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The nonspecific plaque hypothesis
proposes that in order to become healthy a patient must maintain perfect plaque
control and that any development of gum disease results from the failure to
remove plaque adequately.
Periodontal disease is well known to result in loss of attachment of gingival tissues to the teeth causing periodontal pockets around the teeth. Following the development of pockets if the disease is not treated successfully, the pockets will increase in depth and loss of supporting bone will result.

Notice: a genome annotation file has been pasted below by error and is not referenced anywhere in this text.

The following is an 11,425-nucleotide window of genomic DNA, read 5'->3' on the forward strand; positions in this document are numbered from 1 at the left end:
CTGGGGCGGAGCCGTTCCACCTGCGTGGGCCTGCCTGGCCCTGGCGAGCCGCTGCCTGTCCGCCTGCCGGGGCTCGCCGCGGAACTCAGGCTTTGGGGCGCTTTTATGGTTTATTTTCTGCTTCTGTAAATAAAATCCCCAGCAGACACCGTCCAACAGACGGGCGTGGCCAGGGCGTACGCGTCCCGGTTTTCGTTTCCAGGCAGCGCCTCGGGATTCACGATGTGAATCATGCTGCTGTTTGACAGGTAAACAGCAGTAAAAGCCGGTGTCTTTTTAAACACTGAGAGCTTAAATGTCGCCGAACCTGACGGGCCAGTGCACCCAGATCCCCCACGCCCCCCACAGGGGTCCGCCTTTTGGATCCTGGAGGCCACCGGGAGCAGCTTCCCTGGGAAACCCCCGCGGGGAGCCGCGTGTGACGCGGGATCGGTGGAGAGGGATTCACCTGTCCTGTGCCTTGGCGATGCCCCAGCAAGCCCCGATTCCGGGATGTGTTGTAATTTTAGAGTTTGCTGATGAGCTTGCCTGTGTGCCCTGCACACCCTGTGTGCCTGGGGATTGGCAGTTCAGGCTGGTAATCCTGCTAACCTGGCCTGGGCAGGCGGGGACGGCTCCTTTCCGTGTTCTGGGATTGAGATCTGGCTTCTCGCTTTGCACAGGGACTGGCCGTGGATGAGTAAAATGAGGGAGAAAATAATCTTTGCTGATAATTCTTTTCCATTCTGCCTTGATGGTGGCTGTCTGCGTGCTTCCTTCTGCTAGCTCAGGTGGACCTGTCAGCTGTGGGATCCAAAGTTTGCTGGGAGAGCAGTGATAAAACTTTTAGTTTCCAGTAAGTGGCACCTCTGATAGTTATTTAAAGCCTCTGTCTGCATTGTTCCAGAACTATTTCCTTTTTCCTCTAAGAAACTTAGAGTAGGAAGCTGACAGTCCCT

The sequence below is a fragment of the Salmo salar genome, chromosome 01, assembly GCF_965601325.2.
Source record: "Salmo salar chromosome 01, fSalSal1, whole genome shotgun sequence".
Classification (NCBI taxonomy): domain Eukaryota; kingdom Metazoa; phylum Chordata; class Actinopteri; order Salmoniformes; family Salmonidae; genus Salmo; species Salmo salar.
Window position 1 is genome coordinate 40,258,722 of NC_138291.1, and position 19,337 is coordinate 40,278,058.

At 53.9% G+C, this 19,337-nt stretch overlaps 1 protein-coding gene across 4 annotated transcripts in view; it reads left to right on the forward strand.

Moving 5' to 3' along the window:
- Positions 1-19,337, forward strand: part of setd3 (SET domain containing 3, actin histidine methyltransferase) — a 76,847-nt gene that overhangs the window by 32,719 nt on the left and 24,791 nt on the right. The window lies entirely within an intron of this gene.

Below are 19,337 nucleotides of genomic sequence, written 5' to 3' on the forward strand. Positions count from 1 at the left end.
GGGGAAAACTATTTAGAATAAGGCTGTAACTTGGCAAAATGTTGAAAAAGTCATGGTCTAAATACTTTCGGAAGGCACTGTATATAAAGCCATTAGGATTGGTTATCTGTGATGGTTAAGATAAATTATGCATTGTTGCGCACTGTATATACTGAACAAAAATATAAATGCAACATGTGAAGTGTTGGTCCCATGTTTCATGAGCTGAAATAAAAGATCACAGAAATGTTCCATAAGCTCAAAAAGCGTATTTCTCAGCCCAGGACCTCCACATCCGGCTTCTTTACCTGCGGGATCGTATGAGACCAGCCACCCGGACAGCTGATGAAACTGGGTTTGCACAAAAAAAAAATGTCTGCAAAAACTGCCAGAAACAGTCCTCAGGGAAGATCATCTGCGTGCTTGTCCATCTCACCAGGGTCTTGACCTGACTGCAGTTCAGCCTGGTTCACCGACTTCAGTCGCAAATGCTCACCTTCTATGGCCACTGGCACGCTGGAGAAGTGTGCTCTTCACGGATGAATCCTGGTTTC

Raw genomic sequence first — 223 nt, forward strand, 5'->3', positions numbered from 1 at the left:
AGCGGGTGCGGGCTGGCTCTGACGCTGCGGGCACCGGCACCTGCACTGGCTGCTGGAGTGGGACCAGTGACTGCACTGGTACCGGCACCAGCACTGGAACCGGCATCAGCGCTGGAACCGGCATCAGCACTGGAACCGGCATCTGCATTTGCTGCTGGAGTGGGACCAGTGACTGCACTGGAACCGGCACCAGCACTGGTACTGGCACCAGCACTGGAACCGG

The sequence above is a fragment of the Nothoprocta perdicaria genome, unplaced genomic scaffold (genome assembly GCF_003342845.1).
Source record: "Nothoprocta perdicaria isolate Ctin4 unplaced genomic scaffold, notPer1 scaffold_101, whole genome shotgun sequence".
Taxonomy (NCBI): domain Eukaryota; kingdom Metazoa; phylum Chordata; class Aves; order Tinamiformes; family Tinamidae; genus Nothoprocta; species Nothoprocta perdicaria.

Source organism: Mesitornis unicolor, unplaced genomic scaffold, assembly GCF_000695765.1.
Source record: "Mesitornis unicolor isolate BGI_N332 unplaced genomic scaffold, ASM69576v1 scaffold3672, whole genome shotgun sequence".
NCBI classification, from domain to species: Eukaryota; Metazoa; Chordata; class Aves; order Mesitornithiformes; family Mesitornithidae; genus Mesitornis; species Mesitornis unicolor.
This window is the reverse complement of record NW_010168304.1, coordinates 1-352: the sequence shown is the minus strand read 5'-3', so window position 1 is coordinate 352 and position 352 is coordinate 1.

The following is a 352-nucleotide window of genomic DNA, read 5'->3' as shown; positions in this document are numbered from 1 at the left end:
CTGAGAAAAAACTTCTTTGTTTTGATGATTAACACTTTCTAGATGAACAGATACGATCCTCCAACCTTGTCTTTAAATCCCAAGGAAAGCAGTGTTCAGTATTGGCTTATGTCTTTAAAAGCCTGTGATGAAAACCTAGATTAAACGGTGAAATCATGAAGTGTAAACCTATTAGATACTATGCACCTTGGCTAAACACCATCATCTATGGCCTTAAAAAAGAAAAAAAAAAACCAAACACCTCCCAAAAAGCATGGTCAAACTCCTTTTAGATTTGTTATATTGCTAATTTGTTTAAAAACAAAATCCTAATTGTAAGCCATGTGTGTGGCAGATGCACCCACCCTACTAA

The nonspecific plaque hypothesis proposes that the destruction of tissue is caused by failure to remove plaque in pockets so surgery is prescribed to cut away excess tissue and allow the patient ability to more adequately clean the area surrounding the teeth.
This surgery is quite invasive and causes postsurgical pain, sensitive teeth and causes permanent loss of attachment with each gum surgery of 1-2 mm. 26,27